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Miami Made Festival: Where reality becomes fiction

David Hemphill's idea of a play set in a Miami Beach hotel begins with his audience and ends with a "screwed-up" cast of characters, which includes a Zen-practicing bartender, a shirtless playboy and a feisty Hialeah party girl.

Naturally, this is a reality show. Or, rather, "Extended Stay" is an immersive play constructed like one, in which audiences become VIP guests on the set of a faux-reality program about unruly staff shenanigans at the Riviera South Beach hotel. The "obnoxious" troupe of irreverent characters, however, are actually actors in Hemphill's Miami-based Project [Theatre] troupe.

"It's like an episode of 'The Office' on steroids, but as a faux-reality show," says Project [Theatre]'s 30-year-old artistic director, who likewise acknowledges, with a laugh, that "faux-reality show" is probably redundant. "It's more of an experiment for us than it is for the audience. We've never been interested in an audience that comes in, sits down and waits to leave, so we literally made the audience a bunch of characters."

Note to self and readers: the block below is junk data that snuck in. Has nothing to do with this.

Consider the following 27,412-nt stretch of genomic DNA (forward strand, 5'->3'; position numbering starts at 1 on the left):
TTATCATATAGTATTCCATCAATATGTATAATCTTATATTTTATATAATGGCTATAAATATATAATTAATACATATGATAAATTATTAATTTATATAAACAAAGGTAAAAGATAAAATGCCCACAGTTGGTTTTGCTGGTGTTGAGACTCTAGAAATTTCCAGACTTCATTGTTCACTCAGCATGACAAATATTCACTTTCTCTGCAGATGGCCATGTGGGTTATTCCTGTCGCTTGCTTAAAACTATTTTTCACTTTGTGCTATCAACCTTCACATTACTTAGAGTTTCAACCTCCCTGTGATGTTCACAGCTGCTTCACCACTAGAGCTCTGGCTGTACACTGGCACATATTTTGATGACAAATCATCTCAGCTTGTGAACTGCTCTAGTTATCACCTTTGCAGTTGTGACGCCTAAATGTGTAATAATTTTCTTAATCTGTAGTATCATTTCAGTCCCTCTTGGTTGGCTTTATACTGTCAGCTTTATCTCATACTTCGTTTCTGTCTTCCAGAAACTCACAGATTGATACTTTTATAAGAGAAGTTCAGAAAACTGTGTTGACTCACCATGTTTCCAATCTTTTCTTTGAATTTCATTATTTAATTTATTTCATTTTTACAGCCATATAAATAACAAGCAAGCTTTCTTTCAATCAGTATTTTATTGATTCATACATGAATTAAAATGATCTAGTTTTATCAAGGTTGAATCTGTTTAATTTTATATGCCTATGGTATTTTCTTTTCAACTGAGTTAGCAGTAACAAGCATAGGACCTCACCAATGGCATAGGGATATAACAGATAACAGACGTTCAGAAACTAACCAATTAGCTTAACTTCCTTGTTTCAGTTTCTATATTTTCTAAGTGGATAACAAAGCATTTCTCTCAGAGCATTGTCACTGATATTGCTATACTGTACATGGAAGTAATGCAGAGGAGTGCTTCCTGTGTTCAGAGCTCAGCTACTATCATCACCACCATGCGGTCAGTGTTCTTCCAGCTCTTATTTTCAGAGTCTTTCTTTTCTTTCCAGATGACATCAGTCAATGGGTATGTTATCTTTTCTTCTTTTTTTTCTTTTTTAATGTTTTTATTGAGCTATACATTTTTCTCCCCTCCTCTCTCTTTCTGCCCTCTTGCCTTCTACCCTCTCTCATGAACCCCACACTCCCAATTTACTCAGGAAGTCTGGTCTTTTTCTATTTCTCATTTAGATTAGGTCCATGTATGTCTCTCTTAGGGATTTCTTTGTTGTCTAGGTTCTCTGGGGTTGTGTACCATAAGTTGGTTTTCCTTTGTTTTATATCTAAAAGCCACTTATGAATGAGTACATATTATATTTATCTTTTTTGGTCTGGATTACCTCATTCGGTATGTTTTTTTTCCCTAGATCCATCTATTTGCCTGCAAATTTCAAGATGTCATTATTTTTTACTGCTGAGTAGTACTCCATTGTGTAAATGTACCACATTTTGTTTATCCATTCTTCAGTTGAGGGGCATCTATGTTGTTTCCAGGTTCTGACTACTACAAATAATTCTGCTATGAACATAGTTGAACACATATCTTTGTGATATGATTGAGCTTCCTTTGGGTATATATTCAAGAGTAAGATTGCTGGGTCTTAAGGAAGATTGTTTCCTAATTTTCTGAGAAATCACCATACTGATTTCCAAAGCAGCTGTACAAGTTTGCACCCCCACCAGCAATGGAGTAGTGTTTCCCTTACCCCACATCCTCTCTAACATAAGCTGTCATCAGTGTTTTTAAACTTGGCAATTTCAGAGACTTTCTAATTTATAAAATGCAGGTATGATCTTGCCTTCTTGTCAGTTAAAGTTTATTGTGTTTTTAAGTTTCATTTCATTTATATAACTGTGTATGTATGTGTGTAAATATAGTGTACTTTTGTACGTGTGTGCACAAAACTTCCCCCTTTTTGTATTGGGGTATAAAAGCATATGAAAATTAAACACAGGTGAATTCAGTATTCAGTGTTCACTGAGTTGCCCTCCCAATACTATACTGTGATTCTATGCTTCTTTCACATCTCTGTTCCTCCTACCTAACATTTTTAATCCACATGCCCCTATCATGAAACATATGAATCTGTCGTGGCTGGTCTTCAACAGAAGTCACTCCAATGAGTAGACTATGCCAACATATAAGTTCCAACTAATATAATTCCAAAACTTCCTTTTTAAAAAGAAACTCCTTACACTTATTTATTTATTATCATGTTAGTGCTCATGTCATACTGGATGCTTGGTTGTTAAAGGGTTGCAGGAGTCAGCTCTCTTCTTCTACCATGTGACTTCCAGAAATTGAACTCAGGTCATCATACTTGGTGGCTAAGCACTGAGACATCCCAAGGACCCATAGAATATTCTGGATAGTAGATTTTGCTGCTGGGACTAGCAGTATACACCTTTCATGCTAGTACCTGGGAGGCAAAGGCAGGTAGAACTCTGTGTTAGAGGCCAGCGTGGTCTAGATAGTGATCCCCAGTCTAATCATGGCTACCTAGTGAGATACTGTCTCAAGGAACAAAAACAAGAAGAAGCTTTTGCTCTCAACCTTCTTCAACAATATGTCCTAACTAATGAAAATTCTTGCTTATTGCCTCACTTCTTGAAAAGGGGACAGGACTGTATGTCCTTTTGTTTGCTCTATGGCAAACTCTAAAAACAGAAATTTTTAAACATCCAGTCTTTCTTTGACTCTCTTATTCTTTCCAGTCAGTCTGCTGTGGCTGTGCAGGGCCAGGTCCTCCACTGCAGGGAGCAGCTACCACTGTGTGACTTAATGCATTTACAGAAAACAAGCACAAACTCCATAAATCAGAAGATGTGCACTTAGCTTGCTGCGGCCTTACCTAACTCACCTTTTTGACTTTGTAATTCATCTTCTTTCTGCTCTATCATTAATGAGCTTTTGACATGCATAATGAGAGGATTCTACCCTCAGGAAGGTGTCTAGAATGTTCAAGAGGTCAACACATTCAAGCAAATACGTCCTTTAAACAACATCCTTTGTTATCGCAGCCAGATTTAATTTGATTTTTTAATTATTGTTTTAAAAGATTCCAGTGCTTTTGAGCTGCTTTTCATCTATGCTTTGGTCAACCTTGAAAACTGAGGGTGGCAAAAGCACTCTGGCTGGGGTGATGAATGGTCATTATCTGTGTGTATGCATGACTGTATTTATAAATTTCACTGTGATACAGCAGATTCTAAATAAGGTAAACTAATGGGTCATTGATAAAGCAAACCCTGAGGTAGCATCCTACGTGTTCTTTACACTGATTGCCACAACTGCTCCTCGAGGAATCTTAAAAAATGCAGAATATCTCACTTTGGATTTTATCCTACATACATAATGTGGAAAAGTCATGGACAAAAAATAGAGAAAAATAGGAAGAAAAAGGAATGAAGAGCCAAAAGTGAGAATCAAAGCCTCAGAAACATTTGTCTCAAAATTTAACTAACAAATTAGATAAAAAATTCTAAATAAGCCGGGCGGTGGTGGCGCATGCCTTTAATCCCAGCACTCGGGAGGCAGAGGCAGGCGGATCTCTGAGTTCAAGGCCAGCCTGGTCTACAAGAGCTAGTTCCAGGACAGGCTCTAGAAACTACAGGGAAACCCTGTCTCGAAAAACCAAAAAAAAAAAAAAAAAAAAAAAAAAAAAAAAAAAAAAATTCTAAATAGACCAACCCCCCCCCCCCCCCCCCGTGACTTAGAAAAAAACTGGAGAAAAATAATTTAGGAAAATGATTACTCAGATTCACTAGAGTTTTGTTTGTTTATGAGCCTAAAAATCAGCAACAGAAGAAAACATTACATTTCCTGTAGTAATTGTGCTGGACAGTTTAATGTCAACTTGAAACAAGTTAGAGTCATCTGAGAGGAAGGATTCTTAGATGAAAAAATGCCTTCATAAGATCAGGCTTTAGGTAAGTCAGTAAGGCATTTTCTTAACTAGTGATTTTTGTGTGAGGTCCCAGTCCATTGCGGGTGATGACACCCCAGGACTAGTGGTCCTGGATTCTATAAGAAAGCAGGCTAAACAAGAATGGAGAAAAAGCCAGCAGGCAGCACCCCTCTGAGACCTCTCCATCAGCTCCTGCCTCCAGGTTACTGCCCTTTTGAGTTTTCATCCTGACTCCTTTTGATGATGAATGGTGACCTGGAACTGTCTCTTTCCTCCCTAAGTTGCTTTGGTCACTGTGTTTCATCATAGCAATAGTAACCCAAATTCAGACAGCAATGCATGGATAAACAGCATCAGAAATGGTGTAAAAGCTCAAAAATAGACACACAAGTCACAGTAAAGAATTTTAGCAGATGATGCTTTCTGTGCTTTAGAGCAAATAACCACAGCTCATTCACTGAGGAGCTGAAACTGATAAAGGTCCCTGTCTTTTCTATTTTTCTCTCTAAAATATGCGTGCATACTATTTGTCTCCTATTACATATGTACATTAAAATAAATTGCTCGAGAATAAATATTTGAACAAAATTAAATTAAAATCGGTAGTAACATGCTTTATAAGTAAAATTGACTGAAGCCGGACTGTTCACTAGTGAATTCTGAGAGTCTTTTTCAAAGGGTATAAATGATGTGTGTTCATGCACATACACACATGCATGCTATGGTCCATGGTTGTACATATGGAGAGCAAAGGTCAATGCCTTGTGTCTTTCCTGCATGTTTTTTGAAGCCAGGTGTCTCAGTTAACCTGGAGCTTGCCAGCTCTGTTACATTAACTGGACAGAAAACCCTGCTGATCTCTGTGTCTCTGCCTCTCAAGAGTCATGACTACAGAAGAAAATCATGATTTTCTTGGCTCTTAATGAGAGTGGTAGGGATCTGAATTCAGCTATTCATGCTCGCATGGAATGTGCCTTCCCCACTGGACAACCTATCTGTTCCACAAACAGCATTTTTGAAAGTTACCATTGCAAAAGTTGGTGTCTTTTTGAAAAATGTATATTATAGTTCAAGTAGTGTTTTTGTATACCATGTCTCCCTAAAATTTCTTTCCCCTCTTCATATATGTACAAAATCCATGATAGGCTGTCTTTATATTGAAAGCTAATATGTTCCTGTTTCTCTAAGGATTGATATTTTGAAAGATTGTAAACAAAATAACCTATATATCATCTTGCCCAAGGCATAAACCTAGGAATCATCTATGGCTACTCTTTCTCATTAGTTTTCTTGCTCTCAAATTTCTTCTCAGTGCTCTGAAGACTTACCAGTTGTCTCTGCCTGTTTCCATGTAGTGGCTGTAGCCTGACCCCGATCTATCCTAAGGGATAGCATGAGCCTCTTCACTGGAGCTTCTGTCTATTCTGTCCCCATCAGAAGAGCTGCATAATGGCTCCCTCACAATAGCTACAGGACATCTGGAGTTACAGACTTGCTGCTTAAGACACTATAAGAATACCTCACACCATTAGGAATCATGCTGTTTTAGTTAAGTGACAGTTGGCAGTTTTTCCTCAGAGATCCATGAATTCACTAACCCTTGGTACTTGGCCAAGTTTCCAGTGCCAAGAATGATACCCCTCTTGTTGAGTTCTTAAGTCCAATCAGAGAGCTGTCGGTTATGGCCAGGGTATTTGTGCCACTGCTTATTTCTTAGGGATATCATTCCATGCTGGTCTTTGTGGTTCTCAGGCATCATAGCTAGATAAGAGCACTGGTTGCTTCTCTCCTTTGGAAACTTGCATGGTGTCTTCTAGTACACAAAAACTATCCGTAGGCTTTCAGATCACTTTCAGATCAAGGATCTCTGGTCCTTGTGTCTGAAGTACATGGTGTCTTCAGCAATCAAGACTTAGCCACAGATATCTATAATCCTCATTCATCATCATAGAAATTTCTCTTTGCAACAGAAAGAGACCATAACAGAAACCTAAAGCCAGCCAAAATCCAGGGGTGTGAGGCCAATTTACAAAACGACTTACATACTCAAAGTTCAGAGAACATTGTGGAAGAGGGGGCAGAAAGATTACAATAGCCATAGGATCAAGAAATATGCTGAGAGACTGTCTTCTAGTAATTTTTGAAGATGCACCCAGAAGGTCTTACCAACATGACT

"Extended Stay," concluding Wednesday at the Riviera, is among the several experimental, work-in-progress, performance-art pieces debuting at this year's Miami Made Festival. The showcase of new works directed, written and starring locals shifts to Miami's Arsht Center for the second half of its programming, which includes a staged reading of the Christopher Demos-Brown-penned, Stuart Meltzer-directed "Fear Up Harsh" on Thursday; the Stuart Meltzer-penned, Margaret Ledford-directed "Dinner Parties (Ironic and Themed)" on Friday; and the comedy "Two-Merz" from Mark Della Ventura, Gabe Hammad and David Michael Sirois, opening Sunday.

Choreographer and director Letty Bassart bookends Miami Made with her dance-inspired piece "Good, God, Go," debuting at 3 and 7:30 p.m. Saturday at the Arsht. She describes the project as an "exploration of the canary in the coal mine metaphor," incorporating flamenco footwork, a cappella singing, a uniformed marching band and a 50-piece installation of wooden canaries designed by artist Laura Luna.

"It's a weird but fascinating study of enthusiasm in the dance space," says Bassart, 39, who's a New World School of the Arts graduate. "The relationships that exist between the dancers, the audience and the canaries. It's all a conversation about the energies that move us and stop us."

The Miami Made Festival will continue 9 p.m. Wednesday with the play "Extended Stay" at the Riviera South Beach, 2000 Liberty Ave, and continue thereafter through Sunday at the Adrienne Arsht Center for the Performing Arts, 1300 Biscayne Blvd., in Miami. All events are free. Call 305-949-6722 or go to

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